Montgoris minimizes wasted meals

Green dining arrives at Montgoris Dining Hall as the University begins to tackle issues of food waste, sustainability, and conservation.

According to Kenneth Waldhof, St. John’s Executive Director of Auxiliary Services, Chartwells has introduced unprecedented ecologically-friendly initiatives which aim to increase students’ awareness of these salient issues.

These sustainability initiatives include the recently-launched “Tray-less Tuesdays” where Dining Hall customers are strongly encouraged to refrain from using trays.

The initiative has been precipitated by alarming studies which have found that gallons of water are required to clean a single tray and students tend to over-pack their trays whenever they are used.

According to a National Public Radio broadcast addressing the tray-less phenomenon which has swept many campuses across the nation, Aramark has found that students take a quarter less food when they do not use trays.

Despite the inconvenience that this initiative might cause students, the bottom-line for Aramark is that less trays produces less food waste. Less waste means less harm done to our environment.

This semester Chartwells will be running a similar waste-reduction program on our campus entitled “Clean Plate” where food service workers will weigh and track the amount of food prepared and disposed of in an effort to challenge customers
to reduce food waste.

In addition to the issues of food waste and conservation, Waldhof cited sustainability as a higher-order issue to be tackled by Chartwells in the upcoming months.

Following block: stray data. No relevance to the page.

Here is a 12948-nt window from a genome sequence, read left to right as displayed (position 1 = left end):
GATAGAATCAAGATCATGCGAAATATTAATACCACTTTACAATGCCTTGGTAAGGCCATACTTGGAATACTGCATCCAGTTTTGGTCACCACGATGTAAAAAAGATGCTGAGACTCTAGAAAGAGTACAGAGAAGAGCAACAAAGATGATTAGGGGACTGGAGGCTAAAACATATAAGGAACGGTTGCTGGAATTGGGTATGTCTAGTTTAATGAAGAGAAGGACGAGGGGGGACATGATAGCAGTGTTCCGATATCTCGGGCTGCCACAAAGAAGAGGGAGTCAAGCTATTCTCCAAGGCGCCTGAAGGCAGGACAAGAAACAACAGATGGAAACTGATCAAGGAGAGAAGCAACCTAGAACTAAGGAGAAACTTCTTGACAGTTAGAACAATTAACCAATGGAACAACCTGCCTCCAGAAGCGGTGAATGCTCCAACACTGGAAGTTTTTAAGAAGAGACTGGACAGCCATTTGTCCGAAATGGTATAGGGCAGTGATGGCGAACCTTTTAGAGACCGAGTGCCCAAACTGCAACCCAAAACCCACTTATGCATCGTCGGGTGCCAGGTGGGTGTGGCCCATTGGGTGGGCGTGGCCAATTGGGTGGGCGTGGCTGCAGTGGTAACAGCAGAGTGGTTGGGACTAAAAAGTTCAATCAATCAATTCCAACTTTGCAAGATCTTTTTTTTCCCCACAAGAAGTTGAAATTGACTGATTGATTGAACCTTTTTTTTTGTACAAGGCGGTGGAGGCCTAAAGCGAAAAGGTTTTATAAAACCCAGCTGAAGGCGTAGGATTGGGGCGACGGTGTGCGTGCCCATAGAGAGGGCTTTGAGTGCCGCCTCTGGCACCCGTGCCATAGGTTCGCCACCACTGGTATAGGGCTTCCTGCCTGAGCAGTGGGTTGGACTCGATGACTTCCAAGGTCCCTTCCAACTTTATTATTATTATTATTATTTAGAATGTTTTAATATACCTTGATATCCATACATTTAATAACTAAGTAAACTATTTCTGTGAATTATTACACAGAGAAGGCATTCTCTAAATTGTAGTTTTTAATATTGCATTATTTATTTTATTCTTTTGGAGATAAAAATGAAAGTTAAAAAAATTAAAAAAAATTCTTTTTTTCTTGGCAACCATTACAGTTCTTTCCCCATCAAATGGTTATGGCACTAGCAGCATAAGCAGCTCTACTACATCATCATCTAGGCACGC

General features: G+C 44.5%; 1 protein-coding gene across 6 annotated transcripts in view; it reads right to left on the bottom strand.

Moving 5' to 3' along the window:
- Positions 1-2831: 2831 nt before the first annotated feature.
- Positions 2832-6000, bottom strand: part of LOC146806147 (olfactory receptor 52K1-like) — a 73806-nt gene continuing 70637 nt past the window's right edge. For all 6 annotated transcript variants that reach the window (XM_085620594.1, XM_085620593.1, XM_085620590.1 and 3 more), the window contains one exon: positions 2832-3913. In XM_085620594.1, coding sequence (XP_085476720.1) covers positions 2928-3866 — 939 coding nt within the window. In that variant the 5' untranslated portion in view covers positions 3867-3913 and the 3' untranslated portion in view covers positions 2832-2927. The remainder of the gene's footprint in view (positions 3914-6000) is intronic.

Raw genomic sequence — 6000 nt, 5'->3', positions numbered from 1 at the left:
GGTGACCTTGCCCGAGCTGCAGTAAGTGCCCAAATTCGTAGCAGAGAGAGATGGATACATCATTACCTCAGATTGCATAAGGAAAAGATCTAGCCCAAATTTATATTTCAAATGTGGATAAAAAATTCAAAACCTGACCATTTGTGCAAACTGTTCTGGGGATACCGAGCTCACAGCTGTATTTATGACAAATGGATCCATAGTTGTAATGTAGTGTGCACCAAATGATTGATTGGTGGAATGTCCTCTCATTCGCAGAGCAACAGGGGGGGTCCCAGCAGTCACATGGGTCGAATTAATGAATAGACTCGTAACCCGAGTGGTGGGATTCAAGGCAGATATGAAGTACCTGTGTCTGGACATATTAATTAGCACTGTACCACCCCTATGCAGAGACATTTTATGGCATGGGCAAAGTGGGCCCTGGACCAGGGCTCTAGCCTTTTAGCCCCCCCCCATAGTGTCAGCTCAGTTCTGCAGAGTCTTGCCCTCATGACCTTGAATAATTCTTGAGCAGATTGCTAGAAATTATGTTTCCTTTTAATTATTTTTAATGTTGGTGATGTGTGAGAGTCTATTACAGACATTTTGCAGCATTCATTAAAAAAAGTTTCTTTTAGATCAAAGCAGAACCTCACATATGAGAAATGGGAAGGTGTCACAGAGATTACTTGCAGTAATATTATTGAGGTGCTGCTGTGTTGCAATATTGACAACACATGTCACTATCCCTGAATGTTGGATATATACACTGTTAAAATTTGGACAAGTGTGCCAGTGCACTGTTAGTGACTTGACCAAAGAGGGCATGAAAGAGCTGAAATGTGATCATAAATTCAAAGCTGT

He stated, “The University is in the process of rolling out campus wide sustainability initiatives spear-headed by Thomas Goldsmith’s office.”

So far Chartwells has eliminated the use of Styrofoam products, offers reusable dishware at Montgoris Dining Hall on a daily basis, only uses trans-fat-free cooking oil which is sent to a recycling plant after its use, purchases locally grown produce when available, only serves antibiotic-free chicken and pork and cage-free eggs, and operates the Pura Vida Café which serves only fair-trade and organic coffee by Starbucks fair-trade varieties.

Through practices such as these, Chartwells has demonstrated its commitment to the environment as a socially and ecologically responsible organization.

Waldhof is confident that once students become aware of the issues surrounding food waste, conservation, and sustainability, they will enthusiastically support the endeavors undertaken by Chartwells to ensure the preservation of our environment.

With the collective support of all St. John’s students, all of these initiatives undoubtedly will work towards reducing the size of our university’s ecological footprint, one step at a time.